1 The hermit cast a wistful look upon the knight, in which there was a sort of comic expression of hesitation, as if uncertain how far he should act prudently in trusting his guest.
2 His smile, too, had something in it irresistibly comic, and gave an assurance of faith and loyalty, with which his host could not refrain from sympathizing.
3 The Jester next struck into another carol, a sort of comic ditty, to which the Knight, catching up the tune, replied in the like manner.
4 He pushed back his hat in an odd comic way.
5 I take any part you chuse to give me, so as it be comic.
6 The hero sinks upon his straw bed, weighed down by fetters and misfortunes; in the next scene, his faithful but unconscious squire regales the audience with a comic song.
7 He helps to keep our lives from being monotonous and gives a little comic relief where it is badly needed.
The Hound of the Baskervilles By Arthur Conan DoyleContext Highlight In Chapter 8. First Report of Dr. Watson
8 Her bulky figure in a shawl and skirt might have been comic were it not for the intensity of feeling upon her face.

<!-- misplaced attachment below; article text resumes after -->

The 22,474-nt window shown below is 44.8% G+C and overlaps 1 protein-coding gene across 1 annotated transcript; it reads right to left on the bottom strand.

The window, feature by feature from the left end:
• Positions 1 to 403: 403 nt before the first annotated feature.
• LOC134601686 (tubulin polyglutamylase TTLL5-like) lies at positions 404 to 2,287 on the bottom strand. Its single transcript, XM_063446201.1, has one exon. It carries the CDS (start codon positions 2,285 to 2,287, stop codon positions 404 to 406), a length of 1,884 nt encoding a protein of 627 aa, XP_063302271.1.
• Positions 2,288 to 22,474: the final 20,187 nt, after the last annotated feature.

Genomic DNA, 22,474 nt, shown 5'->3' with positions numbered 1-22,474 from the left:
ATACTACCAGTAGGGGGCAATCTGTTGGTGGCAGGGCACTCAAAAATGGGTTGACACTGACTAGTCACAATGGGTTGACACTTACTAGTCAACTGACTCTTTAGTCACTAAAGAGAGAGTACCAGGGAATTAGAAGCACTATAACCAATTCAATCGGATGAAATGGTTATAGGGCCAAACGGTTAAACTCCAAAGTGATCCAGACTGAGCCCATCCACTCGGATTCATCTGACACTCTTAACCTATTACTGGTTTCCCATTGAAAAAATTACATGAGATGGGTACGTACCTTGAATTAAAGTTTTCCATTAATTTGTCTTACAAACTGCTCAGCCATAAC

The Hound of the Baskervilles By Arthur Conan DoyleContext Highlight In Chapter 9. The Light upon the Moor [Second Report of Dr. ...
9 Holmes shrugged his shoulders with a glance of comic resignation towards the Colonel, and the talk drifted away into less dangerous channels.
The Memoirs of Sherlock Holmes By Arthur Conan DoyleContext Highlight In VII. The Adventure of The Reigate Squires
10 There's nothing grimmer than the tragedy that wears a comic mask.
11 Rosedale, reddening to the roots of his glossy hair, received this announcement with a recoil which carried him to his feet, where he halted before her in an attitude of almost comic discomfiture.
12 She recalled a hundred grotesqueries: her comic dismay at his having chewed tobacco, the evening when she had tried to read poetry to him; matters which had seemed to vanish with no trace or sequence.
13 The car skidded, it turned about with comic reluctance, crashed into a tree, and stood tilted on a broken wheel.
14 A small band of them were lying on their stomachs on the floor looking at the colored sheets of the comic papers which Mr. Pontellier had brought down.
15 He was listening, with a good-humored, negligent air, half comic, half contemptuous, to Haley, who was very volubly expatiating on the quality of the article for which they were bargaining.